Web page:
Four hundred years later, America stands tall

Published 12:00 am Monday, May 14, 2007

Happy birthday!

America celebrates its quadricentennial this weekend with an array of events at Jamestown, site of the first permanent English settlement in North America. Few decisions of man have had a greater impact than the one that brought settlers from Europe to the shores of America.

Four hundred years ago, three tiny ships left England on a mission to convert the inhabitants of this New World to Christianity, while exploring ways to promote commerce between the continents. The events they set in motion when they anchored along the banks of the James River sent ripples throughout the centuries that followed and into every corner of the world, and even beyond.

Surely, it was impossible for those early settlers, many of whom wouldn’t even last through the first Virginia winter, to understand the magnitude of their actions. History usually doesn’t work that way. Events of apparent immediate consequence are judged more accurately through the lens of decades of passing time, which sometimes proves them to be truly momentous, more often trivial.

As they settled in to life in a strange land, those explorers and missionaries found themselves much too busy dealing with the unpredictability of their new lives to concentrate much on the changes they had wrought on the global political climate. Indeed, from the perspective they had, such changes were slow and tenuous, and the advances they made against tyranny often were offset by the tyranny and oppression they themselves visited upon Indians and blacks.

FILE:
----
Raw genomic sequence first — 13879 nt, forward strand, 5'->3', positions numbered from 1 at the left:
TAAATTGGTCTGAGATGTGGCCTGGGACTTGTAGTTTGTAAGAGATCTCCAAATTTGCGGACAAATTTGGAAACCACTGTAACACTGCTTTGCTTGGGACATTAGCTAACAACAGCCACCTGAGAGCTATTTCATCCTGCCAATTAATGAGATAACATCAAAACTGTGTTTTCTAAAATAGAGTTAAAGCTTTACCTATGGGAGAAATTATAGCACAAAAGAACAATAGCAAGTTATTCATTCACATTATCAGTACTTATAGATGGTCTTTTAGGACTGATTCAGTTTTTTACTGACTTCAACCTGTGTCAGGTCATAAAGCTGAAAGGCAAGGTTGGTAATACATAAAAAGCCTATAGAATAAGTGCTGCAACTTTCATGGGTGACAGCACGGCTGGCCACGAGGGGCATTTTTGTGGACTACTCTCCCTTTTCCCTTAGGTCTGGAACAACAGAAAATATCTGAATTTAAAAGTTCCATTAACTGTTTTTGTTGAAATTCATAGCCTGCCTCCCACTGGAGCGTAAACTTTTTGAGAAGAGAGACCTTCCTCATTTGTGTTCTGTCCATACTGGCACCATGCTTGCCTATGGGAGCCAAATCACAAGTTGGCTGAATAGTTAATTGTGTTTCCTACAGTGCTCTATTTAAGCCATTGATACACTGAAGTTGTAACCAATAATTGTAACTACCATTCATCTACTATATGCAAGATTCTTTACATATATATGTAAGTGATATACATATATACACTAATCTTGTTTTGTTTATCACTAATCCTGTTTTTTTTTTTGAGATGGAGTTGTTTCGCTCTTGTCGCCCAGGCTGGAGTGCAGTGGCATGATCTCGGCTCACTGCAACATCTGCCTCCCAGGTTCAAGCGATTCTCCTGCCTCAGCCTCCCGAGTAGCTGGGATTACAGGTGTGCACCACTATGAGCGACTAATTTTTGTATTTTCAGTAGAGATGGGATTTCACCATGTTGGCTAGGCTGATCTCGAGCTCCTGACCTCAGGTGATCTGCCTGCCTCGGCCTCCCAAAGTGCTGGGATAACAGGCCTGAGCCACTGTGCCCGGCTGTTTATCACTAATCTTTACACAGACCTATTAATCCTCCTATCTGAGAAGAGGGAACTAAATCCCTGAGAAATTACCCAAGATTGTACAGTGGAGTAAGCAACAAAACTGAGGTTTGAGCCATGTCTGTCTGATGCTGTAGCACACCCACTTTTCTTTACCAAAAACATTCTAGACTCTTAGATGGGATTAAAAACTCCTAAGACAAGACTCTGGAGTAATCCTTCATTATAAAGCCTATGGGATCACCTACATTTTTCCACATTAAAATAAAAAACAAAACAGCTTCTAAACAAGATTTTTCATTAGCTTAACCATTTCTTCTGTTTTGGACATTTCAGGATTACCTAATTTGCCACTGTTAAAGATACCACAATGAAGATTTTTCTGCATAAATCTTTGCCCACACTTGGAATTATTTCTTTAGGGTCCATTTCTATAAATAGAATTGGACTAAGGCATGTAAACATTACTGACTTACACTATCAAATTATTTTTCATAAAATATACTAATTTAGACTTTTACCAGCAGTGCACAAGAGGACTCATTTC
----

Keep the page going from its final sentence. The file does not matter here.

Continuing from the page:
In the long scope of history, however, the nation founded by those imperfect beings four centuries ago shines as a beacon to those who seek freedom. It has been the catalyst for and even the agent of revolutions in thought and deed in both hemispheres and on every continent. It still represents the promised land for oppressed people across the globe, and its ideals continue to inspire.

Establishing an outpost in the New World gave those bold settlers a base from which they could proselytize the Indians, start up a new economic engine and enjoy a degree of safety from the wars and persecution that had become so well-known throughout Europe. The fruits of their labors have been much of the best of what humanity has to offer.

Happy birthday, America. Despite what you may hear of late, you have plenty of reason to stand up and be proud.